This outcome may also comfort Uber’s drivers who expressed concern that they may be directly liable for the €250,000 fines in light of Uber’s ‘partner’ structure (under which they are not considered employees of Uber). This concern was allayed to an extent by Uber’s confirmation that the injunction targeted the company directly and not its ‘non-employee “partners”’ and that it would ‘stand behind its partners’, but the latest decision provides a conclusive position for the drivers.
The effect of this decision for taxicab operators in Germany, while less positive, is equally as significant. By overturning the original decision, Uber is free to continue its expansion outside of the burdensome regulatory regimes to which the taxicab operators are subject. In addition, the cases have raised Uber’s profile within Germany while simultaneously weakening the market position of taxicab operators—something which Uber is capitalising on to increase market recognition and share.
Beyond the legal implications, the original decision held a degree of symbolic significance. Having been delivered shortly after Uber was banned and fined in neighbouring Brussels, the original German judgment lent to the view that a widespread shift in the way that regulators deal with rideshare service providers was in store. Serving as a much fought for step in the right direction, this was welcomed by taxicab operators globally.
However, while the latest decision does not address the legality of rideshare services and has not ruled out a shift in regulators’ attitudes, it is still a significant blow to the taxicab industry. Uber’s continued avoidance of meaningful regulatory opposition (and consequential subjection to the burdensome regulations and strict controls placed on traditional taxicab operators) means rideshare companies are able to continue to operate economically-efficient business models that undercut existing taxi services and encourage widespread disruption of the taxi market.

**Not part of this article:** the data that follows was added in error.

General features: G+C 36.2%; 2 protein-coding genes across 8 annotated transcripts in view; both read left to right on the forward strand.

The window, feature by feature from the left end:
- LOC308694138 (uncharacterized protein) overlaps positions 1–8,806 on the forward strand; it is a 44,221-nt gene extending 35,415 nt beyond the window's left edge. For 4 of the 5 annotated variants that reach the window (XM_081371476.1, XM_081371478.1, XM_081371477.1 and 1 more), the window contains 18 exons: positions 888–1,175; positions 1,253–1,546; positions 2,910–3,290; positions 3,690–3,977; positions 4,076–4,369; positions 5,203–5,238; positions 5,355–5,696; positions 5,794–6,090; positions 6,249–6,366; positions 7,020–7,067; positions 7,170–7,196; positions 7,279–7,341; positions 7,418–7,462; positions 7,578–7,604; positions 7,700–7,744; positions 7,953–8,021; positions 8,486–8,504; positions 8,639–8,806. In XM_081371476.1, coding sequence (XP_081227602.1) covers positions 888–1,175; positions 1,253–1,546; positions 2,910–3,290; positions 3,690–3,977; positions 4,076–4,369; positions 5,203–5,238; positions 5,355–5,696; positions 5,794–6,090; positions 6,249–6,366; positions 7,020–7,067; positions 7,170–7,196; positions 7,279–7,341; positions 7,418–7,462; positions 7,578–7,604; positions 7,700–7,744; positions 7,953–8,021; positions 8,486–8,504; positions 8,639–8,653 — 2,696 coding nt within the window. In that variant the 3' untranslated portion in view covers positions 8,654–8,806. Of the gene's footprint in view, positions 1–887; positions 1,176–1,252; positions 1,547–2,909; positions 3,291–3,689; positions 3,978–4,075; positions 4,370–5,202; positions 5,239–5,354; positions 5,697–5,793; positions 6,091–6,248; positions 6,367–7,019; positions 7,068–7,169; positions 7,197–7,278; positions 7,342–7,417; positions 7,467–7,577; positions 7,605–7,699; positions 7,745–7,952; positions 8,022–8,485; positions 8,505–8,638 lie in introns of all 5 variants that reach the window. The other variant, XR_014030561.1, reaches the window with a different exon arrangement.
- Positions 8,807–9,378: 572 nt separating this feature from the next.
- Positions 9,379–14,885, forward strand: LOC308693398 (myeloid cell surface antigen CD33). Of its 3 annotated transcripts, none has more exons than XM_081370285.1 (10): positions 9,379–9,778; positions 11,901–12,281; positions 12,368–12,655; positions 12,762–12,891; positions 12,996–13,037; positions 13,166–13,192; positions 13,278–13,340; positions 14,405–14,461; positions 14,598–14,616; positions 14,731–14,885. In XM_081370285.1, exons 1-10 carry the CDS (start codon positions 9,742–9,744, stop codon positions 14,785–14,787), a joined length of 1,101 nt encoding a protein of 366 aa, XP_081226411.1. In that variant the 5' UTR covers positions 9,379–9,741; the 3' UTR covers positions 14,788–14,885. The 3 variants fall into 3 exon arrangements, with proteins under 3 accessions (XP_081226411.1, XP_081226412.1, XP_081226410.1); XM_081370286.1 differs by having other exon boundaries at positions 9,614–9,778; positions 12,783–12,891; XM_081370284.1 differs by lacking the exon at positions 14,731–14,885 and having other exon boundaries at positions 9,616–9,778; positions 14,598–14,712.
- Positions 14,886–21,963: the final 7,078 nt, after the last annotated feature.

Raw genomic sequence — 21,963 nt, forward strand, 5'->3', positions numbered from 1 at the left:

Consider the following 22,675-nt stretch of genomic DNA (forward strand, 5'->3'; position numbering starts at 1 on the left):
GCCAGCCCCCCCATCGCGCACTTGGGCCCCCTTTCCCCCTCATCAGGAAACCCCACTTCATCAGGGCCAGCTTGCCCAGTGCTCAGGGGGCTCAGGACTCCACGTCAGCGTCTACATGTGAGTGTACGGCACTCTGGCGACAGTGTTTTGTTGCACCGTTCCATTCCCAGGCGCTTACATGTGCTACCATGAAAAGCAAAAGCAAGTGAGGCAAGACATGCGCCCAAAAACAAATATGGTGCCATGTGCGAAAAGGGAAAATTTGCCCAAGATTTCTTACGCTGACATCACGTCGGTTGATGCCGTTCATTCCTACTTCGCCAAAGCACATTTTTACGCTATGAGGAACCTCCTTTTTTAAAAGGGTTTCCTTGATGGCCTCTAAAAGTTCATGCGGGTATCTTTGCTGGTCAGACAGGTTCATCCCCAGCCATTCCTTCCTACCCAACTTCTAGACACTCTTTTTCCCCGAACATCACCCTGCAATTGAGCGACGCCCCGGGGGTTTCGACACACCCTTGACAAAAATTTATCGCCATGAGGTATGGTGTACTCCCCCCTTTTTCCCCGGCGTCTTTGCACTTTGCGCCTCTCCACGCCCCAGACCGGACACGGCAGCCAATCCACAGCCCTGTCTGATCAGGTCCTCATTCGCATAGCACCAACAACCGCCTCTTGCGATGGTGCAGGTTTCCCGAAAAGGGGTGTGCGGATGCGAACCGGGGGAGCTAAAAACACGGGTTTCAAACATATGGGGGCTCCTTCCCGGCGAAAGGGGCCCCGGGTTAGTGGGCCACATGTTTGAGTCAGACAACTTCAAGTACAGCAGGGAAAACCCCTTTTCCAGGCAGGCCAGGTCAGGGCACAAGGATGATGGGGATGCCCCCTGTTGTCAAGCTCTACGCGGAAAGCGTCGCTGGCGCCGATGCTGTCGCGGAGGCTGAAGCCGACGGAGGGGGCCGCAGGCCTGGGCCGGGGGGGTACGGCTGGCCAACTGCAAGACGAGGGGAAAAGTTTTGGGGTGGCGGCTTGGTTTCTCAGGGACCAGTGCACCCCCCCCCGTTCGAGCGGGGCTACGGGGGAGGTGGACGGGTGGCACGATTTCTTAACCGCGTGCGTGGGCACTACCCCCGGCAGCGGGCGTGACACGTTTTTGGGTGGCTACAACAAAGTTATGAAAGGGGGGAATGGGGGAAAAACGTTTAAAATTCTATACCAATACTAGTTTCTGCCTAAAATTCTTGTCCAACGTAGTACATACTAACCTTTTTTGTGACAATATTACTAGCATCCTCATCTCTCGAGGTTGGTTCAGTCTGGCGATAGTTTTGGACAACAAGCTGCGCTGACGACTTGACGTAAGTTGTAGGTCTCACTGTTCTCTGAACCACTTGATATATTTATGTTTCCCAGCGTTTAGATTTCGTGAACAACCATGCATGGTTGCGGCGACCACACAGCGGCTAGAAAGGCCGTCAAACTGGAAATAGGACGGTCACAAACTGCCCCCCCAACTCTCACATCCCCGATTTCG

Perhaps the biggest impact, though, is simply that Uber’s unrelenting growth and success in Germany despite the original injunction highlights that there is truly a market for rideshares and other alternatives to taxis—constituting a significantly more sustained threat to the long-term viability of traditional taxicab operations. This will likely intensify the ongoing battle between taxicab operators and rideshare providers.
New and creative technologies are being used to address consumer concerns and issues with existing markets. The taxi market, for example, is often viewed as saturated—monopolised by only a handful of service providers in certain cities. However, the advancement of technological development has meant that increasingly practical and simplistic solutions that utilise modern infrastructure (like Uber) have been able to satisfy consumer demand and disrupt these otherwise closed markets by reducing barriers to entry.
However, disruptive technologies bring with them certain problems. Saturation in markets is often reached as a result of high levels of regulation that make it challenging for new providers to either enter the market or, once entered, differentiate themselves to obtain the explosive growth necessary to break the saturation in any meaningful way. The advancement of technology creates gaps in laws and regulations, which often cannot keep up with the rapidity of such advancement. Products that are able to truly disrupt a market therefore often do so by taking advantage of these gaps, as we have seen with Uber in the taxi market.